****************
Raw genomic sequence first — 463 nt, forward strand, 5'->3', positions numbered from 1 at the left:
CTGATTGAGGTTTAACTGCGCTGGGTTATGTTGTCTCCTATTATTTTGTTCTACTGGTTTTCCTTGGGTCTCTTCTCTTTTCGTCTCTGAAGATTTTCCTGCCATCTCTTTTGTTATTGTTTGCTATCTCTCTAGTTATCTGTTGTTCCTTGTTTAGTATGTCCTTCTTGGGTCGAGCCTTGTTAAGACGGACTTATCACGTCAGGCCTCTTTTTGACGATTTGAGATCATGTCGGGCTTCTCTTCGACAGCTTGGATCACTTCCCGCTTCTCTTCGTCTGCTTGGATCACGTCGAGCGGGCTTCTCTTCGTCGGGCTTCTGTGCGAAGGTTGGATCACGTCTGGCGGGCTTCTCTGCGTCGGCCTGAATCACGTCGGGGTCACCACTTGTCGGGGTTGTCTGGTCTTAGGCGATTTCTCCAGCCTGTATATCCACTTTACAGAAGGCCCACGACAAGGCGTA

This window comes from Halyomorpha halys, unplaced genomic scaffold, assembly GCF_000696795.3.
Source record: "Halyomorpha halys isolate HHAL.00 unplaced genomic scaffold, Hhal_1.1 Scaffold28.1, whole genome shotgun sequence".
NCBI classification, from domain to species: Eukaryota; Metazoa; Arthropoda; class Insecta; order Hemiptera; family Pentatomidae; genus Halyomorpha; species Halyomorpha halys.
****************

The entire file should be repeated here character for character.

Raw genomic sequence first — 463 nt, forward strand, 5'->3', positions numbered from 1 at the left:
CTGATTGAGGTTTAACTGCGCTGGGTTATGTTGTCTCCTATTATTTTGTTCTACTGGTTTTCCTTGGGTCTCTTCTCTTTTCGTCTCTGAAGATTTTCCTGCCATCTCTTTTGTTATTGTTTGCTATCTCTCTAGTTATCTGTTGTTCCTTGTTTAGTATGTCCTTCTTGGGTCGAGCCTTGTTAAGACGGACTTATCACGTCAGGCCTCTTTTTGACGATTTGAGATCATGTCGGGCTTCTCTTCGACAGCTTGGATCACTTCCCGCTTCTCTTCGTCTGCTTGGATCACGTCGAGCGGGCTTCTCTTCGTCGGGCTTCTGTGCGAAGGTTGGATCACGTCTGGCGGGCTTCTCTGCGTCGGCCTGAATCACGTCGGGGTCACCACTTGTCGGGGTTGTCTGGTCTTAGGCGATTTCTCCAGCCTGTATATCCACTTTACAGAAGGCCCACGACAAGGCGTA

This window comes from Halyomorpha halys, unplaced genomic scaffold, assembly GCF_000696795.3.
Source record: "Halyomorpha halys isolate HHAL.00 unplaced genomic scaffold, Hhal_1.1 Scaffold28.1, whole genome shotgun sequence".
NCBI classification, from domain to species: Eukaryota; Metazoa; Arthropoda; class Insecta; order Hemiptera; family Pentatomidae; genus Halyomorpha; species Halyomorpha halys.